WNPR

Arts/Culture

WNPR Arts and culture reporting focuses on the world of ideas in fine art, crafts, writing, music, theater, performance, design and creative activities that make us unique and make us human

Kristian Bjornard / flickr creative commons
Keith Allison / flickr creative commons

So here's what happened. Lucy Nalpathanchil got a pitch from some PR person about covering David Ortiz's retirement at the end of this baseball season. And she forwarded it to Colin and me and said it sounded like our kind of show.

And Colin (a Red Sox fan) said that I (a Yankees fan) "would [expletive] hate that." And he's right. I would [expletive] hate that.

And so here we are doing that show.

Red, White, and Black Eyes Forever / Flickr Creative Commons

Three guests, Peter Sagal of WWDTM, Maria Konnikova of The New Yorker, and Robert Evans of Cracked, take you on a tour of vice. They talk everything from casual sex to marijuana to greed and ostentation to coffee to beer to pornography. Peter and Colin also discuss what the next declared vice will be. Possibly sitting.

Courtsey of Valery Ponomarev

With the rich crop of summer jazz festivals now behind us, there’s suddenly an early autumn harvest to reap at three immediately upcoming jazz festivals in October, including a brand new, promising fest sponsored by Beth Sholom B’Nai Israel (BSBI) in Manchester. 

ChurchofSatan / Flickr

Free will, individual responsibility, and the pursuit of happiness: Fundamental tenets of, wait for it... Satanism. While the word conjures up images of fire and brimstone, the truth is a bit more complicated. So why does a religion which celebrates so much what Americans profess to hold dear get such a bad rap?

Chion Wolf / WNPR

Thousands of immigrants move to Connecticut each year. Who are they and why do they come here? We’re starting an occasional series on Where We Live to hear their stories.

Ricardo Henriquez quit his job as a prominent journalist in Chile and sold everything he owned before moving to Connecticut in 2001.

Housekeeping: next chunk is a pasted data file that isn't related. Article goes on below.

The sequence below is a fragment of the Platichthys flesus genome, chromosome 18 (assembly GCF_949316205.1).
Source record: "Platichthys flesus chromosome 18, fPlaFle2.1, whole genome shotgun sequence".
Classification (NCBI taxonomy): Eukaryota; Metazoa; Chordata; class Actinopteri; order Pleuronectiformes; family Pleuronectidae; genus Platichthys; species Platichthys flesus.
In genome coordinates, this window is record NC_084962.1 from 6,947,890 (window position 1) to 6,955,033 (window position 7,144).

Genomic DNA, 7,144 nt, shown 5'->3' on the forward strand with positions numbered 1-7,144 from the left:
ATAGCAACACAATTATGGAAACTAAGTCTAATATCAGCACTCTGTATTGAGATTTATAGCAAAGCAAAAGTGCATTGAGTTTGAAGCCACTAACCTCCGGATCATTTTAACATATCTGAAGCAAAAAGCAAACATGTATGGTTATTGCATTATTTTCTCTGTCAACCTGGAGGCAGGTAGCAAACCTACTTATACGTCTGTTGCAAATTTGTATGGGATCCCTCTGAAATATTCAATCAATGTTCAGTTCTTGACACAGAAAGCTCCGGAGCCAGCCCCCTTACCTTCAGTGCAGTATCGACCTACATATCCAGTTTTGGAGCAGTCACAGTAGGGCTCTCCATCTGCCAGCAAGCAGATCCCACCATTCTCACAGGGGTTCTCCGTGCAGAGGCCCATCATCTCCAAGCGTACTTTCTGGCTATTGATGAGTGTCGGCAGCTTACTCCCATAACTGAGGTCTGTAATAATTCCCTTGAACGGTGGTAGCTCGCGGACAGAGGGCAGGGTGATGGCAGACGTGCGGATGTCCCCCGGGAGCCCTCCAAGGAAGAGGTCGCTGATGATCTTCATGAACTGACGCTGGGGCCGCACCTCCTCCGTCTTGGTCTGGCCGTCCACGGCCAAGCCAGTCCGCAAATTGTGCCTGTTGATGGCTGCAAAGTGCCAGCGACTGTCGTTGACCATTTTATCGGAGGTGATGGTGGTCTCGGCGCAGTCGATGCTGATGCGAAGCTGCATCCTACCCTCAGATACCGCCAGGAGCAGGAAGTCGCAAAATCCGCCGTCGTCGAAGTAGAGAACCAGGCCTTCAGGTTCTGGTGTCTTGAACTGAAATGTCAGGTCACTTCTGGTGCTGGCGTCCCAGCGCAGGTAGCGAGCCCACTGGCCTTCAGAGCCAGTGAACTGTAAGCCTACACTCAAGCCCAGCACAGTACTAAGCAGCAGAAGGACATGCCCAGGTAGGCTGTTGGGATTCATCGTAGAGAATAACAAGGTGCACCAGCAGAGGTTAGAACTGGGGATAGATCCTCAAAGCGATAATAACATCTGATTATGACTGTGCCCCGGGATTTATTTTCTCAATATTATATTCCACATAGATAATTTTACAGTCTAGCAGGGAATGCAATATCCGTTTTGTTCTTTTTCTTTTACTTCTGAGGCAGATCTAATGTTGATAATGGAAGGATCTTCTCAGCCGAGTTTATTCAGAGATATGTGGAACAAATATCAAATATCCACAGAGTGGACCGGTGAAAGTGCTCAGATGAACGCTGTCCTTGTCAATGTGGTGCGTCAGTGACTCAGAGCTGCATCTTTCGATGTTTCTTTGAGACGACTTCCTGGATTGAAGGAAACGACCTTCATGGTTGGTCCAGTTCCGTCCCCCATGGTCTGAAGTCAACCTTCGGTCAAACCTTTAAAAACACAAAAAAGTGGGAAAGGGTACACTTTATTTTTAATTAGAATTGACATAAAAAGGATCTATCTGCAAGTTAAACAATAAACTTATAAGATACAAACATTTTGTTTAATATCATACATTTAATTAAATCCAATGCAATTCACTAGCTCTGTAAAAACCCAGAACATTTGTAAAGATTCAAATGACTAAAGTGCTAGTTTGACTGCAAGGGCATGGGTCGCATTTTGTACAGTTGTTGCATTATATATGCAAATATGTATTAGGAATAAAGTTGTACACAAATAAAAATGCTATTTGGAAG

More than 100 years after it was originally proposed, the Smithsonian National Museum of African American History and Culture is opening its doors in Washington, D.C.

In President Obama's remarks at the dedication ceremony, he said this museum shines a light on stories that are often overlooked in the history books.

Bristol's Operation Traffic Box art project is back in business. 

Earlier this week, the city's board of police commissioners voted four to three to halt the public art project, where volunteer artists from Bristol transform large traffic boxes into works of art.

Open Road Films, LLC

The biggest surprise about Oliver Stone's Snowden is probably how controversial it isn't. Which isn't to say that it isn't somewhat controversial -- anything about Edward Snowden is bound to be somewhat controversial. But for an Oliver Stone conspiracy thriller, The Nose finds Snowden to be pretty tame.

Facebook

This Saturday, more than 1,300 museums across the country will offer free admission as part of Smithsonian magazine's annual Museum Day Live!

If there were a hall of fame for criminals, it would have to include notorious Colombian drug kingpin Pablo Escobar.

The White House

The Eugene O'Neill Theater Center in Waterford has received the National Medal of Arts, the highest honor for artists bestowed by the U.S. government.

Charles Hackley / flickr creative commons

Colin's out today, and Julia Pistell returns as guest host. We devote the hour to two interesting guys and their interesting jobs.

David Wojnarowicz / Courtesy the William Benton Museum of Art at UConn

Three exhibitions at the University of Connecticut explore the social and political history of HIV/AIDS and mark 35 years since the first cases were diagnosed.  

Aaron Mentele / Flickr

The modern circus has been thrilling audiences for over 250 years, but as times have changed, so has the circus. What began as little more than an equestrian performance has come to include clowns, trapeze artists and even lion tamers.

Franck Bohbot